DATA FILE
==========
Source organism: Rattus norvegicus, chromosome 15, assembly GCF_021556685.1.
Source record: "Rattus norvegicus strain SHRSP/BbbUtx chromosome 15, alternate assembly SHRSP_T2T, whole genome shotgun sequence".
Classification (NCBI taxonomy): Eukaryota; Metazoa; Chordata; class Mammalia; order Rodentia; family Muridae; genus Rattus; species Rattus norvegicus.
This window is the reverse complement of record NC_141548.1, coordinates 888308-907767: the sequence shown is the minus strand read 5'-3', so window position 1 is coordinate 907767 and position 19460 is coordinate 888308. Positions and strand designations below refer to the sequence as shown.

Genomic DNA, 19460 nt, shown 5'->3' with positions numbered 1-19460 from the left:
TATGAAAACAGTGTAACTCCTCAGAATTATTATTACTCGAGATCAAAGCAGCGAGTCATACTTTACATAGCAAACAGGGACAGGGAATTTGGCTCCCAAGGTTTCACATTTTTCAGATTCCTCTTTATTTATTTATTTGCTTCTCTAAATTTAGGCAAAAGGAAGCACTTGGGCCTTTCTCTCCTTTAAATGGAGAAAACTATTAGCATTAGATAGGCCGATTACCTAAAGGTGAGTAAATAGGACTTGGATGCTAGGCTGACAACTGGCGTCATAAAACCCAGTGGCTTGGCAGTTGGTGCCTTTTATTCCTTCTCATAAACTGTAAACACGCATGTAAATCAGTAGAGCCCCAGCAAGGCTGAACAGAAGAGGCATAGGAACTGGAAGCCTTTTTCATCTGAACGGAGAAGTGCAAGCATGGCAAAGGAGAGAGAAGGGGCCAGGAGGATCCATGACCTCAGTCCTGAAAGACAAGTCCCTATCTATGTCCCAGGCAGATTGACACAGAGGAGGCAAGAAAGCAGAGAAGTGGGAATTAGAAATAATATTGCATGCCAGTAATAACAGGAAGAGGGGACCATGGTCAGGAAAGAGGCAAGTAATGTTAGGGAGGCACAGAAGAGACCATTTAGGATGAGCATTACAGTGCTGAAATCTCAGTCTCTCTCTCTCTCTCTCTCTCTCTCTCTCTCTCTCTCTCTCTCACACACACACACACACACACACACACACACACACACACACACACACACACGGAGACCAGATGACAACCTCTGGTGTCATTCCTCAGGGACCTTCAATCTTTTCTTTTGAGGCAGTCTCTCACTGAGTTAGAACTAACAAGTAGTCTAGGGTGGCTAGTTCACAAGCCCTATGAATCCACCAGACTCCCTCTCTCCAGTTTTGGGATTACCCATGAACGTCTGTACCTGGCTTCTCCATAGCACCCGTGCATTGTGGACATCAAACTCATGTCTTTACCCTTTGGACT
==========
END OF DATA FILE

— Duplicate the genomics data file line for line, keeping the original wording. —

Source organism: Rattus norvegicus, chromosome 15, assembly GCF_021556685.1.
Source record: "Rattus norvegicus strain SHRSP/BbbUtx chromosome 15, alternate assembly SHRSP_T2T, whole genome shotgun sequence".
Classification (NCBI taxonomy): Eukaryota; Metazoa; Chordata; class Mammalia; order Rodentia; family Muridae; genus Rattus; species Rattus norvegicus.
This window is the reverse complement of record NC_141548.1, coordinates 888308-907767: the sequence shown is the minus strand read 5'-3', so window position 1 is coordinate 907767 and position 19460 is coordinate 888308. Positions and strand designations below refer to the sequence as shown.

Genomic DNA, 19460 nt, shown 5'->3' with positions numbered 1-19460 from the left:
TATGAAAACAGTGTAACTCCTCAGAATTATTATTACTCGAGATCAAAGCAGCGAGTCATACTTTACATAGCAAACAGGGACAGGGAATTTGGCTCCCAAGGTTTCACATTTTTCAGATTCCTCTTTATTTATTTATTTGCTTCTCTAAATTTAGGCAAAAGGAAGCACTTGGGCCTTTCTCTCCTTTAAATGGAGAAAACTATTAGCATTAGATAGGCCGATTACCTAAAGGTGAGTAAATAGGACTTGGATGCTAGGCTGACAACTGGCGTCATAAAACCCAGTGGCTTGGCAGTTGGTGCCTTTTATTCCTTCTCATAAACTGTAAACACGCATGTAAATCAGTAGAGCCCCAGCAAGGCTGAACAGAAGAGGCATAGGAACTGGAAGCCTTTTTCATCTGAACGGAGAAGTGCAAGCATGGCAAAGGAGAGAGAAGGGGCCAGGAGGATCCATGACCTCAGTCCTGAAAGACAAGTCCCTATCTATGTCCCAGGCAGATTGACACAGAGGAGGCAAGAAAGCAGAGAAGTGGGAATTAGAAATAATATTGCATGCCAGTAATAACAGGAAGAGGGGACCATGGTCAGGAAAGAGGCAAGTAATGTTAGGGAGGCACAGAAGAGACCATTTAGGATGAGCATTACAGTGCTGAAATCTCAGTCTCTCTCTCTCTCTCTCTCTCTCTCTCTCTCTCTCTCTCTCTCACACACACACACACACACACACACACACACACACACACACACACACACACGGAGACCAGATGACAACCTCTGGTGTCATTCCTCAGGGACCTTCAATCTTTTCTTTTGAGGCAGTCTCTCACTGAGTTAGAACTAACAAGTAGTCTAGGGTGGCTAGTTCACAAGCCCTATGAATCCACCAGACTCCCTCTCTCCAGTTTTGGGATTACCCATGAACGTCTGTACCTGGCTTCTCCATAGCACCCGTGCATTGTGGACATCAAACTCATGTCTTTACCCTTTGGACT